• If there is no shift in fixation in the contralateral eye, while covering either eye, the patient is orthotropic (i.e. normal alignment).
  • If there is a shift in fixation in the contralateral eye, while covering the other eye, the patient has a heterotropia.

3. The cover test is then repeated on the other eye.

The direction of the shift in fixation determines the type of tropia; the table below describes the appropriate interpretation.

Table 3. Interpretation of direction at rest and directions of shifts in fixation

Direction of eye at rest The direction of shift in fixation of the unoccluded eye when the opposite eye is occluded Type of tropia present
Temporally (i.e. laterally or outwards) Nasally (i.e. medially or inwards) Exotropia
Nasally (i.e. medially or inwards) Temporally (i.e. laterally or outwards) Esotropia
Superiorly (i.e. upwards) Inferiorly (i.e. downwards) Hypertropia
Inferiorly (i.e. downwards) Superiorly (i.e. upwards) Hypotropia

 

Cover test
Cover test

Cover–uncover test (a.k.a. alternate cover test)

The cover–uncover test is used to differentiate if a misalignment is either a tropia or a phoria; that is, if the above cover test demonstrates no tropia, it is used to determine if a phoria (i.e. latent strabismus) is present. Large ones can be associated with asthenopia (i.e. eye strain) and diplopia. Note, small, subtly perceptible phorias are common and non-pathological.

The examiner occludes one eye for approximately 1-2 seconds, then quickly removes the occluder to restore binocular vision. The eye that was previously occluded is observed (rather than the unoccluded eye, as in the cover test) for refixation movement. If a phoria is present, this eye will shift back to being orthotropic (i.e. straight-looking) to re-establish sensory fusion with the other eye.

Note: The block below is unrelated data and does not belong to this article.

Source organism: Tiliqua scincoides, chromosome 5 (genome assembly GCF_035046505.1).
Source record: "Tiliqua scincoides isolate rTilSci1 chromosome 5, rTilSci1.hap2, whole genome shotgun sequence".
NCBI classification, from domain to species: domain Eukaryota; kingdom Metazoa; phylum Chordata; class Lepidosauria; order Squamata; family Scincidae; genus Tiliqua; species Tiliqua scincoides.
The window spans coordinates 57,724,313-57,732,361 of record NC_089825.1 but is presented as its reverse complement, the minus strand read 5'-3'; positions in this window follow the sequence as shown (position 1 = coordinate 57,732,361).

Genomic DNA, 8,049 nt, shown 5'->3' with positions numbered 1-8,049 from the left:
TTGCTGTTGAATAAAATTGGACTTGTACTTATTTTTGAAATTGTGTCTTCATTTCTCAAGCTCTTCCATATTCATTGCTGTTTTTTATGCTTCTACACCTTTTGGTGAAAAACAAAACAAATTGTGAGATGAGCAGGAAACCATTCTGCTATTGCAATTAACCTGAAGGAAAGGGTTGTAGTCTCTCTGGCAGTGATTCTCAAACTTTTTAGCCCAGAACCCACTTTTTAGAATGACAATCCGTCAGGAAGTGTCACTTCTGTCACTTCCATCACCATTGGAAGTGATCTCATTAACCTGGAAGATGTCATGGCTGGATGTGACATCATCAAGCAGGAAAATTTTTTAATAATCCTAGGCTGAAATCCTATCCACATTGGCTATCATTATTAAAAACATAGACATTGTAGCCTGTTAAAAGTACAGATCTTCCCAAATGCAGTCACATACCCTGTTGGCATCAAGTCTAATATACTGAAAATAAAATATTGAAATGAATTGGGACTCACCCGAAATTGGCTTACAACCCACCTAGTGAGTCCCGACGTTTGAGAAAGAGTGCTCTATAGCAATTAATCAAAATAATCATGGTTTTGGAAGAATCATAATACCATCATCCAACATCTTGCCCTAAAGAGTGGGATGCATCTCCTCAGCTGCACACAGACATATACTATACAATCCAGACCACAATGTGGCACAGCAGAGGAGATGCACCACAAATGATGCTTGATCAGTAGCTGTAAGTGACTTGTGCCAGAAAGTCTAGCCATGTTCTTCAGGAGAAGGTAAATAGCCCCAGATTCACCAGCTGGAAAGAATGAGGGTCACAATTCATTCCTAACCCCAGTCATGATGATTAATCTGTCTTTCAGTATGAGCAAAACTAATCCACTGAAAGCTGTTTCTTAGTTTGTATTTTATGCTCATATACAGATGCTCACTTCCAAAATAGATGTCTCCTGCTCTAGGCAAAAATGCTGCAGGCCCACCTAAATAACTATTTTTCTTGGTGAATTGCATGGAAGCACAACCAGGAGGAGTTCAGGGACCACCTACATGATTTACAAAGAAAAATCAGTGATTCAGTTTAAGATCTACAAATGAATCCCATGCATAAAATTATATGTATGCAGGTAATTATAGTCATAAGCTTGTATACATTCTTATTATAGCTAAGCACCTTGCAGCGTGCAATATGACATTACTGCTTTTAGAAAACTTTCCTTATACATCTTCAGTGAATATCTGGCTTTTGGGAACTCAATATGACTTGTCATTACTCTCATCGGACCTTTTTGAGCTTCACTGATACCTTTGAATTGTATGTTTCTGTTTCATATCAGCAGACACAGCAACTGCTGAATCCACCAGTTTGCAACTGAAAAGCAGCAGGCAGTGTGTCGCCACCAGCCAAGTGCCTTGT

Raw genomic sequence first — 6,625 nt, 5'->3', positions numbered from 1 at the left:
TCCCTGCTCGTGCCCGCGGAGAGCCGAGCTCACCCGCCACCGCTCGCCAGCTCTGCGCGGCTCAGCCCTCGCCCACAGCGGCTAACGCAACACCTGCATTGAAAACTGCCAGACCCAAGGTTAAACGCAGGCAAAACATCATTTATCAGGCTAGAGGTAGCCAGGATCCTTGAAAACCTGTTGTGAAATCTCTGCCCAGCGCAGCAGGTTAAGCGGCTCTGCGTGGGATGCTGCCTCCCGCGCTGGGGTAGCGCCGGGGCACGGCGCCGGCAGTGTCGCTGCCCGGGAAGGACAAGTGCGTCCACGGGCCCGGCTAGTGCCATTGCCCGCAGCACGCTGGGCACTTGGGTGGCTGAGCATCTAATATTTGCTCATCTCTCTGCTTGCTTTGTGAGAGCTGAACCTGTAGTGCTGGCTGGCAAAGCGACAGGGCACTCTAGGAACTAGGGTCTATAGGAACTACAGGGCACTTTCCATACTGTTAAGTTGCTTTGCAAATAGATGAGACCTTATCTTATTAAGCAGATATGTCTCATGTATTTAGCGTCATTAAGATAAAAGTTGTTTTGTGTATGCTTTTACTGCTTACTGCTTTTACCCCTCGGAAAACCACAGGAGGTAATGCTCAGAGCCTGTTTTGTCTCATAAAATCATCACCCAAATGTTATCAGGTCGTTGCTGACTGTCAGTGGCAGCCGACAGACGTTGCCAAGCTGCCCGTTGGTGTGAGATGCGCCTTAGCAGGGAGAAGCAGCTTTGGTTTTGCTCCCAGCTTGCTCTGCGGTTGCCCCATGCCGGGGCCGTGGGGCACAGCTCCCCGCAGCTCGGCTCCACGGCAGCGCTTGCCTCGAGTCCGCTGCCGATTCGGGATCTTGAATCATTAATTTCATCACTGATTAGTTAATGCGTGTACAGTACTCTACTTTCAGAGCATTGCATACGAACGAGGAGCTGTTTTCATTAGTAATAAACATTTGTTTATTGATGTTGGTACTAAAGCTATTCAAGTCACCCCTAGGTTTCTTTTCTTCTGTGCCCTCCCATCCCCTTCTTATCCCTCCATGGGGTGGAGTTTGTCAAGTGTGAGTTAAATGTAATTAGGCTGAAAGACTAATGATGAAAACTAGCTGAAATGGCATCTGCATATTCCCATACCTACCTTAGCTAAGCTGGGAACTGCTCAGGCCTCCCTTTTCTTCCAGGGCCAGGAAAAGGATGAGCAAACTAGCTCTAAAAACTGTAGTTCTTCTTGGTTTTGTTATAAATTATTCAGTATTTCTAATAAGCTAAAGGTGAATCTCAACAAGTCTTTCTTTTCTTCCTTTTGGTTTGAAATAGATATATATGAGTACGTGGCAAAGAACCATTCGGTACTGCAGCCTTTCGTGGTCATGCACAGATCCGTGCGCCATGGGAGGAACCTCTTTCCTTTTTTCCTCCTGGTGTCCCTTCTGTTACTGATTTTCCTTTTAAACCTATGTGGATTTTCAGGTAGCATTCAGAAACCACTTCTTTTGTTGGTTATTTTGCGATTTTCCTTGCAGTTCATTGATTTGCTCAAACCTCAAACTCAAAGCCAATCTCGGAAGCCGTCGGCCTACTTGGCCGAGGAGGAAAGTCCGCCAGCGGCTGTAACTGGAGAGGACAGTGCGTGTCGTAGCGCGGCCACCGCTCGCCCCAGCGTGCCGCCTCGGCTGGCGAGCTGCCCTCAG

The speed and smoothness of refixation indicates the strength of fusion.14

Table 4. Interpretation of directions of refixation movements

The direction of the refixation movement of the occluded eye when occluded and then unoccluded Type of phoria present
Nasally (i.e. medially or inwards) Exophoria
Temporally (i.e. laterally or outwards) Esophoria
Inferiorly (i.e. downwards) Hyperphoria
Superiorly (i.e. upwards) Hypophoria

 

Prism cover test (a.k.a. simultaneous prism cover test)

The prism cover test is used to measure the angle of deviation of a small-angle tropia. The magnitude of the tropia is estimated from the cover and cover–uncover test. A prism (by itself or in a prism bar) underestimating the magnitude is selected.

This prism is placed over the non-fixating eye and is oriented in the same direction as the deviation:

  • for an exo- deviation, the prism should be base-in or temporally
  • for an eso- deviation, the prism should be base-out or nasally
  • for an hypo- deviation, the prism should be base-up
  • for a hyper- deviation, the prism should be base-down

Simultaneously, this prism should occlude the fixating eye. The strength of the prism should be increased or decreased until there is no shift in fixation and the deviation is completely reduced. The cover test performed must be brief to avoid suspending binocular fusion, which can make the deviation of a tropia larger due to any imposition of the effect of any phoria.

Alternate prism cover test